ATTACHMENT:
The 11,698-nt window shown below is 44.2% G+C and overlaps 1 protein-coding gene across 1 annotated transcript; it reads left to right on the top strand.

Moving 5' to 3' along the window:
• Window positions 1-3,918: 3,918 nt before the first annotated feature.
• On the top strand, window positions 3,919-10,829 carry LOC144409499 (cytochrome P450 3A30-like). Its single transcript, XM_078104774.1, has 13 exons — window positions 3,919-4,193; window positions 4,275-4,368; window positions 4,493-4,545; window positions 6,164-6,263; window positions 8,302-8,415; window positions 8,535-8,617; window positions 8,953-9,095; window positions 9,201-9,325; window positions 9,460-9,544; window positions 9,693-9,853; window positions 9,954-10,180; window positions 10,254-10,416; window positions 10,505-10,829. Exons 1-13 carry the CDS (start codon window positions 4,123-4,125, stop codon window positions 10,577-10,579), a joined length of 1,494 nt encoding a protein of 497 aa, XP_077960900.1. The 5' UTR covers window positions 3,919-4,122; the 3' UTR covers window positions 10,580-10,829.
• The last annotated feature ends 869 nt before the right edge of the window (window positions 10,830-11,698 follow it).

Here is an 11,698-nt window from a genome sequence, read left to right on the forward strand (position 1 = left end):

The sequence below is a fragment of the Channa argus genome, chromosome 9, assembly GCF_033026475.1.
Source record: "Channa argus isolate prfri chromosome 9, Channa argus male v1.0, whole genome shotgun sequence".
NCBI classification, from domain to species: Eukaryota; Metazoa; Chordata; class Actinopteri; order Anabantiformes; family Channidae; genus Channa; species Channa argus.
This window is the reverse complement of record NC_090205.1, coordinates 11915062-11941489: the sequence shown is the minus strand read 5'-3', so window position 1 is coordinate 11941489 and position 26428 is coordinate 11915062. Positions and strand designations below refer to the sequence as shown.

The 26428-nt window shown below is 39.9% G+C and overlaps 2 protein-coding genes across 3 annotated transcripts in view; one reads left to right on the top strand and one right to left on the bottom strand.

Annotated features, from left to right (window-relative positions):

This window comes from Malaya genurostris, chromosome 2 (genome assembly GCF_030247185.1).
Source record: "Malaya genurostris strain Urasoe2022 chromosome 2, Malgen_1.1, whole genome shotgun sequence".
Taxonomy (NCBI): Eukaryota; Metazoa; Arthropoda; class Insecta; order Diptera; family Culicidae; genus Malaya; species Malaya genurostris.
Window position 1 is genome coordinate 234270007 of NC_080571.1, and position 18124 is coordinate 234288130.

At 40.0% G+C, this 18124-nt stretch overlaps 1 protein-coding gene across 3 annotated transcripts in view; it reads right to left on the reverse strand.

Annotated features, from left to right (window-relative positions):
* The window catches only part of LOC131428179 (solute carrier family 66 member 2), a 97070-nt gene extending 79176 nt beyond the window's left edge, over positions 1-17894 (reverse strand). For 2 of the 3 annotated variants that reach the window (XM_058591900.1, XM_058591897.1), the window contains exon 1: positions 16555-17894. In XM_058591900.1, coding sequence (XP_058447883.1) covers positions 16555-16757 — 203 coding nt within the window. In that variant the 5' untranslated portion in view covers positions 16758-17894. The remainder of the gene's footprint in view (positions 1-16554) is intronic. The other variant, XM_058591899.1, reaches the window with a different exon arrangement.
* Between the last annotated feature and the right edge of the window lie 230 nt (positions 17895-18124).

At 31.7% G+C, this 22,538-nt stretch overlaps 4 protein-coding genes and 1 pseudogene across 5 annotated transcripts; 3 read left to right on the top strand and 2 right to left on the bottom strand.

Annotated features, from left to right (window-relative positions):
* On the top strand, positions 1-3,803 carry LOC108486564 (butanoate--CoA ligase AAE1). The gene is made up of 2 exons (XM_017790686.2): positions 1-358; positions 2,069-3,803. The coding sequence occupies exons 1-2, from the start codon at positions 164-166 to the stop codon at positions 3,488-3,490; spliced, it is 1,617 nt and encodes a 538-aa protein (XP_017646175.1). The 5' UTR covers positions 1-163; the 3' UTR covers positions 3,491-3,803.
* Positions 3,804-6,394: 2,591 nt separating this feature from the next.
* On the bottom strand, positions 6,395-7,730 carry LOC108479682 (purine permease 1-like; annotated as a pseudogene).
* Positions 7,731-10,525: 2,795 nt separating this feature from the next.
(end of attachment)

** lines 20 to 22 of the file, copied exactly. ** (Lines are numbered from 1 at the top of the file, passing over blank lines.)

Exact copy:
* Between the last annotated feature and the right edge of the window lie 230 nt (positions 17895-18124).

At 31.7% G+C, this 22,538-nt stretch overlaps 4 protein-coding genes and 1 pseudogene across 5 annotated transcripts; 3 read left to right on the top strand and 2 right to left on the bottom strand.

Annotated features, from left to right (window-relative positions):